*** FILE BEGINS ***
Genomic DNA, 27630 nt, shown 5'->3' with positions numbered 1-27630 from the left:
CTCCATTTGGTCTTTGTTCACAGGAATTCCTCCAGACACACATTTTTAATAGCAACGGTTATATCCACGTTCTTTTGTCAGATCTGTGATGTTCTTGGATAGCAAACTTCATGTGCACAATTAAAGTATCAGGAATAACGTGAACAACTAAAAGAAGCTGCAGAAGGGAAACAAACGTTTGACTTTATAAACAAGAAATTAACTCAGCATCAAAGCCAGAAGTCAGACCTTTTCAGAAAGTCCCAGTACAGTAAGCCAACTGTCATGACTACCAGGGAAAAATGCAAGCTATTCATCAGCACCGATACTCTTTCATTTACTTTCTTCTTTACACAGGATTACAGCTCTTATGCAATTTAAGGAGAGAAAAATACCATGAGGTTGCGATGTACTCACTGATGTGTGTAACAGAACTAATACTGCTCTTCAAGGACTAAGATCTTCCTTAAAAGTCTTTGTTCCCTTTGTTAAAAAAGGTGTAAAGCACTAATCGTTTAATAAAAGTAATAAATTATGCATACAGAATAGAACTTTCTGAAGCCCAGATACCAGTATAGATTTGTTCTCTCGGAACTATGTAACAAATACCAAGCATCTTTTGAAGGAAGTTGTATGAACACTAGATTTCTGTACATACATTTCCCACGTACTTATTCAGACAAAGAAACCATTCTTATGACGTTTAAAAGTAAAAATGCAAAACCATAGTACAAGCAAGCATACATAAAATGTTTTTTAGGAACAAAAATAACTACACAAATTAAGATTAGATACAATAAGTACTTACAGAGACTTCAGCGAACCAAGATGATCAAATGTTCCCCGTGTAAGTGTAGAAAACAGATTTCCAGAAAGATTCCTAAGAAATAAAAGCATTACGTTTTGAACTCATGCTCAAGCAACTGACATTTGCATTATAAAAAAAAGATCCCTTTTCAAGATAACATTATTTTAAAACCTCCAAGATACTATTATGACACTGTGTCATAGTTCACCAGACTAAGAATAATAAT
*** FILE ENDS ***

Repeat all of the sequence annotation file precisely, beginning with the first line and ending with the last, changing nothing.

Genomic DNA, 27630 nt, shown 5'->3' with positions numbered 1-27630 from the left:
CTCCATTTGGTCTTTGTTCACAGGAATTCCTCCAGACACACATTTTTAATAGCAACGGTTATATCCACGTTCTTTTGTCAGATCTGTGATGTTCTTGGATAGCAAACTTCATGTGCACAATTAAAGTATCAGGAATAACGTGAACAACTAAAAGAAGCTGCAGAAGGGAAACAAACGTTTGACTTTATAAACAAGAAATTAACTCAGCATCAAAGCCAGAAGTCAGACCTTTTCAGAAAGTCCCAGTACAGTAAGCCAACTGTCATGACTACCAGGGAAAAATGCAAGCTATTCATCAGCACCGATACTCTTTCATTTACTTTCTTCTTTACACAGGATTACAGCTCTTATGCAATTTAAGGAGAGAAAAATACCATGAGGTTGCGATGTACTCACTGATGTGTGTAACAGAACTAATACTGCTCTTCAAGGACTAAGATCTTCCTTAAAAGTCTTTGTTCCCTTTGTTAAAAAAGGTGTAAAGCACTAATCGTTTAATAAAAGTAATAAATTATGCATACAGAATAGAACTTTCTGAAGCCCAGATACCAGTATAGATTTGTTCTCTCGGAACTATGTAACAAATACCAAGCATCTTTTGAAGGAAGTTGTATGAACACTAGATTTCTGTACATACATTTCCCACGTACTTATTCAGACAAAGAAACCATTCTTATGACGTTTAAAAGTAAAAATGCAAAACCATAGTACAAGCAAGCATACATAAAATGTTTTTTAGGAACAAAAATAACTACACAAATTAAGATTAGATACAATAAGTACTTACAGAGACTTCAGCGAACCAAGATGATCAAATGTTCCCCGTGTAAGTGTAGAAAACAGATTTCCAGAAAGATTCCTAAGAAATAAAAGCATTACGTTTTGAACTCATGCTCAAGCAACTGACATTTGCATTATAAAAAAAAGATCCCTTTTCAAGATAACATTATTTTAAAACCTCCAAGATACTATTATGACACTGTGTCATAGTTCACCAGACTAAGAATAATAAT